50 years Ago on the Moon

By Gary Michael Church

Today marks half a century since humans landed on the Moon. I was 8 years old. Sadly, I have no memory of the event. Most likely my father was at sea and my mother busy with her many children. I cannot ask them as they are now gone. I remember Star Trek being on too late for me anymore and peaking around the corner to watch but always getting caught.  I do have a vivid memory of watching the later Apollo 13 splash down on a black and white elementary school TV and my teacher crying.

Humans measure history by the century and begin with the “Common Era” 20 of those centuries ago. When one closes in on 60 they appreciate 50 years as making up a life mostly completed. At that stage, as various health problems manifest, mortality can no longer be denied. In regards to humankind half a century is actually quite significant when considering the last 20 full centuries making up most of recorded history. Before long the first quarter of the 21st century will end and I will be 65 years old. Averaging the lifespans of my mother and father I will then have only 15 short years left to live. The numbers do not lie.

The numbers tell me from the Wright brothers first flight in 1903 to the launch of Apollo 8 which carried humans beyond Earth orbit 65 years passed. In terms of humankind expanding off-world, no comparable progress has occurred. This is disturbing due to the problem of extinction. While individual oblivion shocks our sensibilities what is far worse is the numbing effect death has on the collective drive to preserve our species. This  juxtaposition of the individual and collective illuminates why we are in such danger. Nobody cares about a century from now. We are all prisoners on death row.

My granddaughter, born in 2016, may live to see the next century arrive. There is the distinct possibility medical advances will give her an indefinite lifespan. I am not optimistic right now about the world she will be living in. The only solution, in my view, is selfish and pragmatic. The way to save the world is to freeze people. Actually, not freeze them, but cryopreserve them without damage. The very real possibility of this was demonstrated around the turn of the century with Norio Owada’s Cells Alive system.  If ever there was a conspiracy theory this is it: we can freeze people and then revive them without damage. Perhaps I should try and go on that conspiracy radio show and expose the truth: “they” actually know how to freeze without damage and nobody needs to die! It is a conspiracy. The reality is it is most likely as a species we are simply too stupid to save survive. That we could not save ourselves if a dinosaur killing asteroid or comet was suddenly detected a few days away, despite having the technology to see them coming and deflect them for over half a century, is…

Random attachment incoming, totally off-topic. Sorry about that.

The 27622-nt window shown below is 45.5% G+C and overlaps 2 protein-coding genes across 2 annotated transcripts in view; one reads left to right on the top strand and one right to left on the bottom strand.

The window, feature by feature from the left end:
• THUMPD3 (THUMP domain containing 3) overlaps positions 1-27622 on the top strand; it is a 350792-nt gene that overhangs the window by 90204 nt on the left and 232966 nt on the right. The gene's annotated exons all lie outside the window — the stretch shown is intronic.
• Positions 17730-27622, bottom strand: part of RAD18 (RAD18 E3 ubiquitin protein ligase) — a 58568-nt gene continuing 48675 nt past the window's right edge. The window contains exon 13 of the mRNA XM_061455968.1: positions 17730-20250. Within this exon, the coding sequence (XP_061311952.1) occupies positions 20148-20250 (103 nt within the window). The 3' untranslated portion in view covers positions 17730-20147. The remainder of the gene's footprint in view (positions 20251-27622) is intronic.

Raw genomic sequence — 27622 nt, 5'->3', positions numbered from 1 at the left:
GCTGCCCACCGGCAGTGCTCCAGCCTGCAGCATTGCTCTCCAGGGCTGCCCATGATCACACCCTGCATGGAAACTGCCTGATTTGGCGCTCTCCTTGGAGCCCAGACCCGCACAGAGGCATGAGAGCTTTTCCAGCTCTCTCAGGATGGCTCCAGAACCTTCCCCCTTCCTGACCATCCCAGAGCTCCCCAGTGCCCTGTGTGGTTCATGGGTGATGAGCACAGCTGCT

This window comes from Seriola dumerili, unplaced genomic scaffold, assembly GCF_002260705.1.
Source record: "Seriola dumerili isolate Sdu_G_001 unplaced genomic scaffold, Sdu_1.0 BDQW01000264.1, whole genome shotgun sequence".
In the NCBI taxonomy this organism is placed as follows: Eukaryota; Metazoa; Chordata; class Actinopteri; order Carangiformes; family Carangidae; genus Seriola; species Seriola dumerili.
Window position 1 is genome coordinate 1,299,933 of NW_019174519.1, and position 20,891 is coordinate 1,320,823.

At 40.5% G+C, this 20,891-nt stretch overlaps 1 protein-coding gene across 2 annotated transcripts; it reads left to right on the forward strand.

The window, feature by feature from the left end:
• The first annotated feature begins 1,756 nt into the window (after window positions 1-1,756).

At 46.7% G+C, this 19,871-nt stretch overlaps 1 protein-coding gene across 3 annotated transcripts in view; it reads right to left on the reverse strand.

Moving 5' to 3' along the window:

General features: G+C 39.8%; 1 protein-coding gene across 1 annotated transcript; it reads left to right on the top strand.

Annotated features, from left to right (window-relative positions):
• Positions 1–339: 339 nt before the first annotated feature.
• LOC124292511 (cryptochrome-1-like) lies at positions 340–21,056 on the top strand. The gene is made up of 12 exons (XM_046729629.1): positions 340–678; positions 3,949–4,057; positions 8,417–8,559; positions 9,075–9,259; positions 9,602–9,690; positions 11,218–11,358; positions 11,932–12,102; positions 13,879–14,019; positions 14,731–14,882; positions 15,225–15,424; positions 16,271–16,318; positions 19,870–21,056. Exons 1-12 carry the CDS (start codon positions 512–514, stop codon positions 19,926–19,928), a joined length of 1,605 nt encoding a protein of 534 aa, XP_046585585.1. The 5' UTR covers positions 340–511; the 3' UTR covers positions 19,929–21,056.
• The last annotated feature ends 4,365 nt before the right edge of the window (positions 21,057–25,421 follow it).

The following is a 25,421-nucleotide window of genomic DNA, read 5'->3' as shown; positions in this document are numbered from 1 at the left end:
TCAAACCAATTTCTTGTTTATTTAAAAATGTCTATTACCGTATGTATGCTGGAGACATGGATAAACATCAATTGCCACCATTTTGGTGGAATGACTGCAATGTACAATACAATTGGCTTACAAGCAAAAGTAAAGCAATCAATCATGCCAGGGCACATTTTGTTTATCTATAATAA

To save the world we have to save each individual. Then everybody cares as a collective. No other option.

Freezing people would surely change everything overnight. The entire human race would mobilize in “The Great Rescue” to save the 150,000 people who normally die every day. Then addressing the logical progression of steps that automatically follow. With approximately 56 million a year being frozen, within ten years half a billion will be in cold storage. The short list is how to freeze people, how to freeze a couple billion while we figure out how to reverse aging, and what to do when we start bringing them all back to life. Freezing people makes star travel practical so solving the first solves the last.






Published by billgamesh

Revivable Cryopreservation Advocate

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